Tuesday, September 17, 2019

Promare, from GKIDS and Studio Trigger

Evidently, the futuristic megalopolis known as Promepolis is a lot like today’s California. Fires can break out anywhere without warning and the agencies responsible for fighting them are more apt to fight among themselves. Fortunately, stout-hearted Galo Thymos never flags in his duties as a member of the elite Burning Rescue unit. Unfortunately, he is dumb as a post, but he is still the best hope for saving the Earth in Hiroyuki Imaishi’s Promare, produced by Studio Trigger, which opens this Friday in New York, following special nationwide Fathom Events screenings tonight and Thursday.

Initially, the catastrophic fires were the result of spontaneous combustion brought on by society’s collective rage. Three decades later, humanity has cooled off considerably, but we are still plagued by incidents of terrorist-arson deliberately caused by the fire-wielding “Mad Burnish” mutants. They are convinced the fire speaks to them and it wants them to unleash it. The thing is, that turns out to be largely true. In fact, there is much more to the Mad Burnish outlaws than government propaganda suggests, as Thymos learns when he is forced to team up with their youthful leader, Lio Fortia, naturally to save the world. This is an anime film, after all.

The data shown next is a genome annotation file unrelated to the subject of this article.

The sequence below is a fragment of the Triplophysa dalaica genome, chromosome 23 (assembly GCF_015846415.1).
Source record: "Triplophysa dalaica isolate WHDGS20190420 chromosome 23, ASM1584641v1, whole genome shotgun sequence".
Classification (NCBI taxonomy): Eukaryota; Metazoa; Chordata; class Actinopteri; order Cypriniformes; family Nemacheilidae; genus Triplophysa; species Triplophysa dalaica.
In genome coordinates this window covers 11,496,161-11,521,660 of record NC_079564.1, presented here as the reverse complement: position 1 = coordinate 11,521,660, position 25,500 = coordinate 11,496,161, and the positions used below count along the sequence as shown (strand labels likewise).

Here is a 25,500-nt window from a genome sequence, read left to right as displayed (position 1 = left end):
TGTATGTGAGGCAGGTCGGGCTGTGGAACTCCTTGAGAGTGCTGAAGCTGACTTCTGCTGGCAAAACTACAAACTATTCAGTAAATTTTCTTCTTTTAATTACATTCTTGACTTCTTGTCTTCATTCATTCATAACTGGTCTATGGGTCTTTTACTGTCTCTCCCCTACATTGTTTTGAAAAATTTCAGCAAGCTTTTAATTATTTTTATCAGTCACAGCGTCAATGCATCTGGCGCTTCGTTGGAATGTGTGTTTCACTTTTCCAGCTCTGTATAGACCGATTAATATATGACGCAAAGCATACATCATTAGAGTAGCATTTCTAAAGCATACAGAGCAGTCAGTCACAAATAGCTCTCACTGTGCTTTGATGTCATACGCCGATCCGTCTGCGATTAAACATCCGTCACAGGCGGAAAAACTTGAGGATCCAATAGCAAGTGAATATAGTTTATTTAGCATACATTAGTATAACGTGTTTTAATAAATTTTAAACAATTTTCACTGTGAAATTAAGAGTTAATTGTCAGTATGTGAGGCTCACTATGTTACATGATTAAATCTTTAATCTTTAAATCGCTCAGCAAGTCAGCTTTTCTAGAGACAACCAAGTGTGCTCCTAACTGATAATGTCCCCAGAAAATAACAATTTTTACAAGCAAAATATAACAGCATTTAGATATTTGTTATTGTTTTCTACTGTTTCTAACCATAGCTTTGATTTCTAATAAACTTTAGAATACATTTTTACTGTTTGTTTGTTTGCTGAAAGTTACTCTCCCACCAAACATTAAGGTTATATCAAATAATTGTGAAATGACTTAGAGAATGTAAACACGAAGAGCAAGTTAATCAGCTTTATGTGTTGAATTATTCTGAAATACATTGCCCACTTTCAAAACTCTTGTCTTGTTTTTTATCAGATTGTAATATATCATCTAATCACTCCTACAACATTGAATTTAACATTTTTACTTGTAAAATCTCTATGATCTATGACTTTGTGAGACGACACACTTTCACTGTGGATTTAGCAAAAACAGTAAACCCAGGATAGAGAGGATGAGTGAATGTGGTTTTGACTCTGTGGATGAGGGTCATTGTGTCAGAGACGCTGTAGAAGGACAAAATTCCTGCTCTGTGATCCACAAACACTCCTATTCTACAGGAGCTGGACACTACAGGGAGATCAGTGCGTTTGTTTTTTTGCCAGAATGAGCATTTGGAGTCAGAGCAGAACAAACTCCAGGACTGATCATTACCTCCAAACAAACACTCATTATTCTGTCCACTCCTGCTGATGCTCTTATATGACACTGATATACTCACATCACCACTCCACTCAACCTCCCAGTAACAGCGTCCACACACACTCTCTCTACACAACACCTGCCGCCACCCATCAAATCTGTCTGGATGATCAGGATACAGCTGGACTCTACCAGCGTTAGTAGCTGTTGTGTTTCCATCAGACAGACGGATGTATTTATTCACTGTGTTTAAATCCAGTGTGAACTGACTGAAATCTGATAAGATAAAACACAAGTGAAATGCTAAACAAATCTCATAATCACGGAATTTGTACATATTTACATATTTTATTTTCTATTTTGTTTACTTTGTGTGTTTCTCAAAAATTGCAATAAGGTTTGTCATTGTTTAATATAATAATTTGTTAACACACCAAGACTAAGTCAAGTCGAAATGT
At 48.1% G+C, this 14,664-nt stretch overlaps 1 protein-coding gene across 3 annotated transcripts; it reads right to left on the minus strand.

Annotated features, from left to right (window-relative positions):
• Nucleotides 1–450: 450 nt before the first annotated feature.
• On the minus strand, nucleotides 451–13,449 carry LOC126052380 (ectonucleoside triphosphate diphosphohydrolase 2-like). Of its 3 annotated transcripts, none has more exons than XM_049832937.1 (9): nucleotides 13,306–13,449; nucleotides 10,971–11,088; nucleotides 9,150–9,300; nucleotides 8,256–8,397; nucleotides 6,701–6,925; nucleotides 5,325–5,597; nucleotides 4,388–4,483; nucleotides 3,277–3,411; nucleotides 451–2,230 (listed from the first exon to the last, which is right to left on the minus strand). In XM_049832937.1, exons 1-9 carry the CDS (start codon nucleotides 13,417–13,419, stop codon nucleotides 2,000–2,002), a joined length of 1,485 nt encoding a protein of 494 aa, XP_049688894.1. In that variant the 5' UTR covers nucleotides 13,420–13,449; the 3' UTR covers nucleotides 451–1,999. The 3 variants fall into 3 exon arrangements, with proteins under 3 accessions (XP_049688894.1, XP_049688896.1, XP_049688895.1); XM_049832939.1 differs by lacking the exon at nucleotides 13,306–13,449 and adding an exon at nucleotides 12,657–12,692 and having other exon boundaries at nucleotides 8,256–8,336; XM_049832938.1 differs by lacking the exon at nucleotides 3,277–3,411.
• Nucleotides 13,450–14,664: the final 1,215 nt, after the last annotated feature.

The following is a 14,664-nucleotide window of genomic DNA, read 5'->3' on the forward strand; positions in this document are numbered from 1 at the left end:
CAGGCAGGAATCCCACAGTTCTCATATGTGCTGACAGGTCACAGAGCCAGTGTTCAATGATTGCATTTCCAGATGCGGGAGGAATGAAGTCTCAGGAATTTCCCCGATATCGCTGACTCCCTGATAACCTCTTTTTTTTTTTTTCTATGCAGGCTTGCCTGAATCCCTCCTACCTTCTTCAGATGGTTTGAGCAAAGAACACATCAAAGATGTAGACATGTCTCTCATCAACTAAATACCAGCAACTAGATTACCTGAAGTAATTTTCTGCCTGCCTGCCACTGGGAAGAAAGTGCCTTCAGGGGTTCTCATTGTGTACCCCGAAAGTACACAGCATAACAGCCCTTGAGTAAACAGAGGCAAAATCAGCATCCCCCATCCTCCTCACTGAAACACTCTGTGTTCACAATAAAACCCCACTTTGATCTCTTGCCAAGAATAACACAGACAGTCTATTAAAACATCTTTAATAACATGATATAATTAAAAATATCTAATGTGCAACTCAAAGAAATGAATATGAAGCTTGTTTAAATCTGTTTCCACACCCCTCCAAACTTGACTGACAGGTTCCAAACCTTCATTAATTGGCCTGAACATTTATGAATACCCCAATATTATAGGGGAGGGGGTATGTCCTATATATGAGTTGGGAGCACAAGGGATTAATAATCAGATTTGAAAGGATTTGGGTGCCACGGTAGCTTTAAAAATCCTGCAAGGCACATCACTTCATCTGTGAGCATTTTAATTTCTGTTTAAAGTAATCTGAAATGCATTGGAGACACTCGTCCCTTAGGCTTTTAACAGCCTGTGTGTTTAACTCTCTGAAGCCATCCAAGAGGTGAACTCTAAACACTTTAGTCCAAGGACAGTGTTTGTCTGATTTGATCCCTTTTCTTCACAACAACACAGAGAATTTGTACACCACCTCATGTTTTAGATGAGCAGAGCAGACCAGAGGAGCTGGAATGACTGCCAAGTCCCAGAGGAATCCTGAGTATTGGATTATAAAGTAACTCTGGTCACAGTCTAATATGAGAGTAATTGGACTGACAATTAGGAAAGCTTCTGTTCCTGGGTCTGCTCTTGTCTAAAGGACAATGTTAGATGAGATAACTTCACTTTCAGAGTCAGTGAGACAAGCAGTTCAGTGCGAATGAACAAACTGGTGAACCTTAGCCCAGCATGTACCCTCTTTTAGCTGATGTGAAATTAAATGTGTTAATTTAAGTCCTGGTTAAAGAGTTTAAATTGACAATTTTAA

Promare has a lot of splashy colors and some hard-charging mecha action, but the characters are mostly broad stock-figures, including Thymos and Fortia. Frankly, there really isn’t a Burning Rescue team-member or Mad Burnish rebel who you would really want to spend time with in the real world—and Thymos is probably the only one most viewers will remember after screening Promare.

One the other hand, Imaishi does some nifty world-building and he drops some genuinely game-changing revelations on multiple occasions. This is definitely a film for fans of mecha-hardware fighting and crashing. Stuff definitely goes boom in this film—often. Still, it inevitably calls up comparisons to established mecha franchises, like Evangelion and Mazinger Z, which is probably to be expected, since character designer Shigeto Koyama is a veteran of the former.

Imaishi never lets up on the action and his animation is appealingly bright and bold. Promare will never bore anyone, but it lacks the sophistication of other science fiction anime released by GKIDS, such as Patema Inverted and Napping Princess (a.k.a. Ancien and the Magic Tablet). It is fun, but light-weight. Recommended for serious anime fans, Promare opens this Friday (9/20) in New York, at the Metrograph and screens nationwide via Fathom Events tonight (9/17) and Thursday (9/19).